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Politics & Government

Could Idaho's Lake Lowell Be A Lesson For The Oregon Refuge Occupation?

Addison Mohler
US Fish and Wildlife Service

The occupation of a national wildlife refuge in eastern Oregon has gone on for almost a week. The armed militants there say the refuge is a symbol of government overreach in the West. In Idaho, Deer Flat National Wildlife Refuge has been the subject of angst over federal regulations – but with a different outcome.

Lake Lowell became a part of Canyon County's cultural history in 1909. That’s when the Bureau of Reclamation created it by diverting water from the Boise River. President Teddy Roosevelt declared the area around the lake a national wildlife refuge at the same time. People began boating on the reservoir soon after. It became a place where lots of recreationists played; there was even a floating dance floor on the water at one point.

Then in 1996, Congress passed a law to protect wildlife refuges. The law banned boating on Lake Lowell, which the U.S. Fish and Wildlife Service said could disturb birds and other animals on the refuge. As Canyon County Parks Recreation Director Tom Bicek notes, the change did not sit well with folks in the area.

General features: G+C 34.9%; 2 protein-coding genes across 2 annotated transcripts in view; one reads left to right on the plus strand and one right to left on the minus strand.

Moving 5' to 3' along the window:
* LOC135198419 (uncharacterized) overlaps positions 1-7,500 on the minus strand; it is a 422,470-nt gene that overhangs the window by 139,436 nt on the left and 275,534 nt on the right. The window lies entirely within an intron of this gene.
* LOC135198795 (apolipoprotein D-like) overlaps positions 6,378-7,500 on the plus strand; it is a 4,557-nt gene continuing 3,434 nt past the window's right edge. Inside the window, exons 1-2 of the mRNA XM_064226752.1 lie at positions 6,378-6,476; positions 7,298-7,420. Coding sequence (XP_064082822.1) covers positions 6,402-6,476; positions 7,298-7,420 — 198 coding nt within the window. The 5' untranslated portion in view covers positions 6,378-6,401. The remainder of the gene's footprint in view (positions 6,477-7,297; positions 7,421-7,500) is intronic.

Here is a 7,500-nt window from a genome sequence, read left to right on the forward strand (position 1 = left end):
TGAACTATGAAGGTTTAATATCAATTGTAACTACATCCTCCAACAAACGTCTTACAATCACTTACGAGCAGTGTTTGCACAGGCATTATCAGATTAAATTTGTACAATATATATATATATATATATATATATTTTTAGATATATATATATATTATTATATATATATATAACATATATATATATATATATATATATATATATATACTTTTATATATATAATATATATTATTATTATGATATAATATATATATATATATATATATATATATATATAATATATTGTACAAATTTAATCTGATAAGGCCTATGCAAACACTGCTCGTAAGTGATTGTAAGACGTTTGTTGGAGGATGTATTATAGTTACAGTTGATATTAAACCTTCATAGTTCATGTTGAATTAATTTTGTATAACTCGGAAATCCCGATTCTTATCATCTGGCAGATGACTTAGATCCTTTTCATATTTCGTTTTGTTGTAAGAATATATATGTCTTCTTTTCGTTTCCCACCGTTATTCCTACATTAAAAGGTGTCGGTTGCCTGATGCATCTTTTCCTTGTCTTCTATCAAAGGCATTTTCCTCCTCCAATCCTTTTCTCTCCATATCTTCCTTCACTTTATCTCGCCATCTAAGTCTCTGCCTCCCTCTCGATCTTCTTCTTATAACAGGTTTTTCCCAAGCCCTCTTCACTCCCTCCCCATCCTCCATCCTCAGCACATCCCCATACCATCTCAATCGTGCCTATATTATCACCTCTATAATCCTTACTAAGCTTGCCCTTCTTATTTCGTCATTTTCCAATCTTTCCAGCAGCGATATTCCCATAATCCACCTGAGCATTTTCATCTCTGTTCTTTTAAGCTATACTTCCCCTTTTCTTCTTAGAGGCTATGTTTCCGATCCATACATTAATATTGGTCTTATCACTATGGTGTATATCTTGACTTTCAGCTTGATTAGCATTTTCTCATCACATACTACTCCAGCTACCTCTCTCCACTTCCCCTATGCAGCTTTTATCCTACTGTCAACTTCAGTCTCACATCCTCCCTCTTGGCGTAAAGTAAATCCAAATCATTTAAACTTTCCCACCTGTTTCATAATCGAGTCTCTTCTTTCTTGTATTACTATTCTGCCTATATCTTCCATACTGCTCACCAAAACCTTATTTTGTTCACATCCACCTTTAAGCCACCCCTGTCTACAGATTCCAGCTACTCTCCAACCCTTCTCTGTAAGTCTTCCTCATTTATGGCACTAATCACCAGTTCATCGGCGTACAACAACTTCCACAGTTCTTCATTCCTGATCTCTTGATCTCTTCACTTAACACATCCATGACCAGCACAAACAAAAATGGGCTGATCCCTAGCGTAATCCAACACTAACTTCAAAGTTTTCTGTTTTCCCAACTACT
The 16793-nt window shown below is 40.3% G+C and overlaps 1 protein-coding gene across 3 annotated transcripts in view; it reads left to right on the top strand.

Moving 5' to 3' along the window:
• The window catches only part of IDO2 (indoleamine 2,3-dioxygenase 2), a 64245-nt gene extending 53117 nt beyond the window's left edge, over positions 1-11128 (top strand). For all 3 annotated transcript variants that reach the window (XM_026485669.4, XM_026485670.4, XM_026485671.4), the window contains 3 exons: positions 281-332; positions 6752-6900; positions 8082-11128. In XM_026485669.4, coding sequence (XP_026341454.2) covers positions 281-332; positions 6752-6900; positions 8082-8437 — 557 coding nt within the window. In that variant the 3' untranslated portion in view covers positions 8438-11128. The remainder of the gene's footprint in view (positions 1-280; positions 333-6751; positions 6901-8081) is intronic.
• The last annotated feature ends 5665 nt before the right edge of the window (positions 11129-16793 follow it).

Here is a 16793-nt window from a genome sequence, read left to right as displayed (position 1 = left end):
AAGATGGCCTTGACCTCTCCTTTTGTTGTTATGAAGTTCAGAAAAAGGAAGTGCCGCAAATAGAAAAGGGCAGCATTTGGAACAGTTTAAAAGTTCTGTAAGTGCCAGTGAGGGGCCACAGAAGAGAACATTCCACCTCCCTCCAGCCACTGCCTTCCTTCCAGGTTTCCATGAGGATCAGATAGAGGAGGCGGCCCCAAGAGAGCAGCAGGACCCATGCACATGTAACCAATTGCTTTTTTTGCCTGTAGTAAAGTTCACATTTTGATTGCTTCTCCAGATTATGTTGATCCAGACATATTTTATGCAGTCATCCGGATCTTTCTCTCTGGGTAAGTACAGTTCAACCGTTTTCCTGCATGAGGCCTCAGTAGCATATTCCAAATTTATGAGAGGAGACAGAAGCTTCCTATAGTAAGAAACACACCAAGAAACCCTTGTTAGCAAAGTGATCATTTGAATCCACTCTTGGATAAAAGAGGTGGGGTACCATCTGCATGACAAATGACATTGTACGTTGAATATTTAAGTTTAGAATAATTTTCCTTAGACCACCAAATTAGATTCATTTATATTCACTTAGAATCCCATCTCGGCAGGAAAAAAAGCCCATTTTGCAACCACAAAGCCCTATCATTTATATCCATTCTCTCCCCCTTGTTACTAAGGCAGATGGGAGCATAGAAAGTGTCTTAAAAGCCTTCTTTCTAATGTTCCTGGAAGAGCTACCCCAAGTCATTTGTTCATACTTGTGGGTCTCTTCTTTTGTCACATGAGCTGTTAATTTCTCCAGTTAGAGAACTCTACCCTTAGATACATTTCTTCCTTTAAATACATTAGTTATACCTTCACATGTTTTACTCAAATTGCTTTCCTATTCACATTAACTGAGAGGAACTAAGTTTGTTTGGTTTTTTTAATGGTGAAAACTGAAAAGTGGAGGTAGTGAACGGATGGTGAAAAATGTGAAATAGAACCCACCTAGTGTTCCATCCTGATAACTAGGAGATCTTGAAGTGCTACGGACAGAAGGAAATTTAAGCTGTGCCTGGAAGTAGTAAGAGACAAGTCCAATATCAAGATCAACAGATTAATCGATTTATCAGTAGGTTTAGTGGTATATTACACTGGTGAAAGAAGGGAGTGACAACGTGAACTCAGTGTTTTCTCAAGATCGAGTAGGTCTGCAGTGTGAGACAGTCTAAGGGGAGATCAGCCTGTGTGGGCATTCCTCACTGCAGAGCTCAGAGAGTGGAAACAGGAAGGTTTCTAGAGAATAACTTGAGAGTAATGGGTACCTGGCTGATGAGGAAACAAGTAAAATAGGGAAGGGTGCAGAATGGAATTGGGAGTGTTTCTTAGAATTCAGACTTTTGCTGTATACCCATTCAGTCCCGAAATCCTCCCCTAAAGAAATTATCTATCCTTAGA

“There was lots of discussion, a lot of it heated," says Bicek. "There were demonstrations, the federal representatives were all brought in to help mediate the process.”

Like in Harney County, Oregon – Bicek says people were worried about the potential impact the federal rules would have on the economy. But unlike the conflict in eastern Oregon, Bicek says those involved were able to come to a compromise with federal officials. Today, boating is still allowed on Lake Lowell, but only at times of the year when the activity has less impact on wildlife.

Follow reporter Frankie Barnhill on Twitter @FABarnhill

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